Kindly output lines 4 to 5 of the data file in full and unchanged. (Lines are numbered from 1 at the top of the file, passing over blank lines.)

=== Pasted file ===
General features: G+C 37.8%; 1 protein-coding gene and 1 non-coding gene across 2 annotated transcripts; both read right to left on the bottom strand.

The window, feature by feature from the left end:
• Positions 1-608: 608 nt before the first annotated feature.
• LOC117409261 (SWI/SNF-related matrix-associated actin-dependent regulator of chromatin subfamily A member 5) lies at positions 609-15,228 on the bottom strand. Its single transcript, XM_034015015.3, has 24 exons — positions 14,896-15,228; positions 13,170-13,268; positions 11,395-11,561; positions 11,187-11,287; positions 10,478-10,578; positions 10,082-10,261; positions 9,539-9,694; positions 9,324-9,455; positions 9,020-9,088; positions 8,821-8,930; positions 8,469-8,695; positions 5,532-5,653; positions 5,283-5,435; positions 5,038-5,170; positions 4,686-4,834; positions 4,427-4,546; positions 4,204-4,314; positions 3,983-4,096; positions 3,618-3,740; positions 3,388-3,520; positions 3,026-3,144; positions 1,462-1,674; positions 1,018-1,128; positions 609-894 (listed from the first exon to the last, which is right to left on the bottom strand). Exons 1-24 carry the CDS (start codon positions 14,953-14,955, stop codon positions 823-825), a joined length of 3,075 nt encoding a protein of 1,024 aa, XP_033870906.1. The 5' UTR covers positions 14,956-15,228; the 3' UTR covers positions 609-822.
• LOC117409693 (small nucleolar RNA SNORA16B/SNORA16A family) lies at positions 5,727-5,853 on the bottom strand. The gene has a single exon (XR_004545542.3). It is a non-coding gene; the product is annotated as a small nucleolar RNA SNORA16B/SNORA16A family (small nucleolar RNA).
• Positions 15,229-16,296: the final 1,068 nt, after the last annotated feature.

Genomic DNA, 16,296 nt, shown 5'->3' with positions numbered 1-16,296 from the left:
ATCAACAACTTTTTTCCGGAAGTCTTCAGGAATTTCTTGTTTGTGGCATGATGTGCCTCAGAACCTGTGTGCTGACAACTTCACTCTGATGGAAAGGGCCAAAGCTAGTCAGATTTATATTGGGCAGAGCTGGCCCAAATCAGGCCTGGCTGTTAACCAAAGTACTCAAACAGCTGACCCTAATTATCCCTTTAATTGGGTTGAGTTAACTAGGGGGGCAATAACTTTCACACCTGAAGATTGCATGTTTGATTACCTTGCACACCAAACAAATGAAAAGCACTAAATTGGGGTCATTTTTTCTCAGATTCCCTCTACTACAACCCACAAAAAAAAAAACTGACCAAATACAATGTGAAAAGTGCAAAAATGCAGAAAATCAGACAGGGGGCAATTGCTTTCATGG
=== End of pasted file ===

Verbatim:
• LOC117409261 (SWI/SNF-related matrix-associated actin-dependent regulator of chromatin subfamily A member 5) lies at positions 609-15,228 on the bottom strand. Its single transcript, XM_034015015.3, has 24 exons — positions 14,896-15,228; positions 13,170-13,268; positions 11,395-11,561; positions 11,187-11,287; positions 10,478-10,578; positions 10,082-10,261; positions 9,539-9,694; positions 9,324-9,455; positions 9,020-9,088; positions 8,821-8,930; positions 8,469-8,695; positions 5,532-5,653; positions 5,283-5,435; positions 5,038-5,170; positions 4,686-4,834; positions 4,427-4,546; positions 4,204-4,314; positions 3,983-4,096; positions 3,618-3,740; positions 3,388-3,520; positions 3,026-3,144; positions 1,462-1,674; positions 1,018-1,128; positions 609-894 (listed from the first exon to the last, which is right to left on the bottom strand). Exons 1-24 carry the CDS (start codon positions 14,953-14,955, stop codon positions 823-825), a joined length of 3,075 nt encoding a protein of 1,024 aa, XP_033870906.1. The 5' UTR covers positions 14,956-15,228; the 3' UTR covers positions 609-822.
• LOC117409693 (small nucleolar RNA SNORA16B/SNORA16A family) lies at positions 5,727-5,853 on the bottom strand. The gene has a single exon (XR_004545542.3). It is a non-coding gene; the product is annotated as a small nucleolar RNA SNORA16B/SNORA16A family (small nucleolar RNA).